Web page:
The two Lymas Lovers, Thomas and Betty.
Set forth in a Dialogue between them at his Departure.

Altho' they part, yet still his Heart
was true, he lov'd her dear.
And likewise she in Loyalty,
did perfectly appear,
Tune of, O so so ungrateful a Creature,

This may be Printed.

R. P.
[figure]
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FAirest of Creatures I leave thee,
now for a Twelve month or more,
Yet I will never deceive thee,
but will thy blessings restore;
When I return from the Ocean,
Gold I will bring to my dear,
For my sweet Iewels promotion,
there is no Perils ile[?] fear.
Surely thy words they are ki [...]ling,
which to my sorrow I hear,
Never was Maid more unwi [...]ling,
than I to part with my dear,
Why wilt thou hazard the dangers,
of the Tempestious Seas,
With the abuses of Strangers,
when thou might live at thy ease.
Why should those dangers affright us,
Seamen must ne'r be dismay'd
There is nothing can delight us,
more then a prosperous Trade:
Sailing from Nation to Nation,
travelling Seamen behold,
Wonderful Works of Creation,
bring home the Indian Gold.
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[figure]
Why dost thou tell me of treasure?
threaten me that thou wilt roam,
Can I possess greater plesure,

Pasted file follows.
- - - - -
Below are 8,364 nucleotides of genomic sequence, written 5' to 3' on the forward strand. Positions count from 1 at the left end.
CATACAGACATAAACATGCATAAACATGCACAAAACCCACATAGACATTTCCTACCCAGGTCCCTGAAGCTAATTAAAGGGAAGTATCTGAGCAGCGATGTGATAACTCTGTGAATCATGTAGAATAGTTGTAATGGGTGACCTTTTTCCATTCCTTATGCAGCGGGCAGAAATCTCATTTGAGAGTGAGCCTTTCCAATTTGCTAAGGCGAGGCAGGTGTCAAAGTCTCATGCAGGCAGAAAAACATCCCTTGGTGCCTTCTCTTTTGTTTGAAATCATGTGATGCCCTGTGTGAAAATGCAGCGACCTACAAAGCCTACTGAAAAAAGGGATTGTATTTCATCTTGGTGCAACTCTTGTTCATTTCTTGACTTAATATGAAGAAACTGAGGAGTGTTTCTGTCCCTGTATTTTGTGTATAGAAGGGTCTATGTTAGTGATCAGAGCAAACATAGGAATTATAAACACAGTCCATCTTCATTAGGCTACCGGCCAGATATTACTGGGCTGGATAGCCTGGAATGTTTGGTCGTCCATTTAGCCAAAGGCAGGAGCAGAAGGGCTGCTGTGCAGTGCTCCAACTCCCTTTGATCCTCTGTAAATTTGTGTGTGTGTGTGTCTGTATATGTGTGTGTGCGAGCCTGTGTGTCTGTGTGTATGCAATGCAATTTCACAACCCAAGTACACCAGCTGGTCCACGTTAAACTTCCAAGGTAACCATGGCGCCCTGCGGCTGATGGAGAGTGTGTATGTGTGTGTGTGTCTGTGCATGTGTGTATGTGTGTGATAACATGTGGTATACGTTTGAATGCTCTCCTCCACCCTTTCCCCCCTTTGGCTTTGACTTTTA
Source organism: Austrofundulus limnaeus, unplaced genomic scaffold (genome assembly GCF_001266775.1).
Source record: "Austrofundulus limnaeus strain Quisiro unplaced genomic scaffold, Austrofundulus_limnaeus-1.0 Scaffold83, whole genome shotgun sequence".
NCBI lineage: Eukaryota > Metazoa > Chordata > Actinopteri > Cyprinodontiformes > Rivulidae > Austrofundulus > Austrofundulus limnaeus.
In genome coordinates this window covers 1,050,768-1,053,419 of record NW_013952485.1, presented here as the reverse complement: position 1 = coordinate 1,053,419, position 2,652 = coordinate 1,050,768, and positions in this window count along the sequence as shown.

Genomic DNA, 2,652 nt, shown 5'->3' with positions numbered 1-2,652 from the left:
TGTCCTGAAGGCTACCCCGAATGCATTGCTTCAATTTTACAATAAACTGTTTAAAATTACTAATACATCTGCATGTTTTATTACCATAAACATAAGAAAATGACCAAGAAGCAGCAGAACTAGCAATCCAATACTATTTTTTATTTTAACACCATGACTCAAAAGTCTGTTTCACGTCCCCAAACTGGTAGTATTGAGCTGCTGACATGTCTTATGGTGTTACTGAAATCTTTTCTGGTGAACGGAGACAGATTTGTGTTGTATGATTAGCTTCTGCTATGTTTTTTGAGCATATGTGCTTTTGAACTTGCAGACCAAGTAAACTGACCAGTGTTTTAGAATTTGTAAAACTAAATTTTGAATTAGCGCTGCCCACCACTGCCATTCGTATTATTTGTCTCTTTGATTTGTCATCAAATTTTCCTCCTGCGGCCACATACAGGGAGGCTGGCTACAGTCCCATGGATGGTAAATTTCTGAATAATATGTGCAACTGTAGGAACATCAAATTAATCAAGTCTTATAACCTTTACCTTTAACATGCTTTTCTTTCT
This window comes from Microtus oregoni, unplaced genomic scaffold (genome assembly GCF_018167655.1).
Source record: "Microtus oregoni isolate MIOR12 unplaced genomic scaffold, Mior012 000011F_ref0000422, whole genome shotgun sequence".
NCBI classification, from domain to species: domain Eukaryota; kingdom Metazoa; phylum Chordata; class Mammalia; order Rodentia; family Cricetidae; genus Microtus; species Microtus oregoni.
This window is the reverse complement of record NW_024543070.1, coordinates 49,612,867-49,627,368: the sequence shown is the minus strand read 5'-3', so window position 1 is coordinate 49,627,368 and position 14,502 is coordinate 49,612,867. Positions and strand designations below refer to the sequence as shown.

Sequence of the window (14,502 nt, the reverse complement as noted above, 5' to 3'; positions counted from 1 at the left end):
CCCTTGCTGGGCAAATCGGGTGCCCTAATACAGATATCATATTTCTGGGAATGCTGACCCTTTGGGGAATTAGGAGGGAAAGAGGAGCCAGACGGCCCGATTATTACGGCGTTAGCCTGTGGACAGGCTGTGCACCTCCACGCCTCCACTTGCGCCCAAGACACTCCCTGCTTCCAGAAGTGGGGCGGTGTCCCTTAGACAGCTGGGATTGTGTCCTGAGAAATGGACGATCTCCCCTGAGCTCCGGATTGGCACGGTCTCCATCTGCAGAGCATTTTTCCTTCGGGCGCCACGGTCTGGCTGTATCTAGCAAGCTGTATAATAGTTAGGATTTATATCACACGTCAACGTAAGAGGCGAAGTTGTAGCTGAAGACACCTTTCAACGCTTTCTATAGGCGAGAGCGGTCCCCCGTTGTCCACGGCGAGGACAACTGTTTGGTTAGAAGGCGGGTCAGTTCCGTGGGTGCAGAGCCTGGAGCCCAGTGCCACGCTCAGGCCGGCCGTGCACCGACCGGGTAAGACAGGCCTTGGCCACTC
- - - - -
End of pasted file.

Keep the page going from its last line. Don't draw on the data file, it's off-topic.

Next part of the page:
then to embrace thee at home?
O that I might but enjoy thee,
'tis what thy true-lover craves,
Here there is none can annoy thee,
no not the turbulent Waves.
What tho' a while we are parted?
heaven still will be my guide,
Why should I then be faint hearted?
since there is many beside,
Captain, with valliant stout Seamen,
Bowson with all the whole Crew,
Marryed Men as well as Freemen,
Fears not what Tempests can do.
Dearest thy language does grieve me,
being surrounded with fears,
Hast thou the power to leave me,
drowned with sorrowful tears?
When I consider my Iewel,
whom I so dearly adore,
Meet with those Billows so cruel,
where I shall see him no more.
Love, when most terrible thunder,
causes a Tempest to rise,
Tearing your Rigging asunder,
[...]ost between Billows and Skies.
Weeping alas ! must relieve me,
while thou art Sailing the Sea,
Nothing in nature doth grieve me,
more than the parting with thee,
Prithee be patient my Sweeting,
let nothing trouble thy mind,
There will be joy in next meeting,
thou shalt asuredly find,
When I return you shall flourish,
Iewels to thee I will give,
And in my Arms I will nourish.
my Love as long as I live.
No one but thee I will Marry,
whom I do dearly adore,
Tho I no longer can carry
with thee my Iewel on Shore:
Let it be still thy endeavour,
truly contented to be,
Tho for a while we must sever,
I will be Loyal to thee.
Seeing we must be divided,
and that thou wilt have thy will,
May you by Blessings be guided,
thus I shall pray for thee still:
That nothing may e're anoy thee,
while thou com'st safe to the Shore,
Love I shall long to enjoy thee,
and to behold thee once more.

Printed for I. Deacon, at the Angel in Gilt spur-street.

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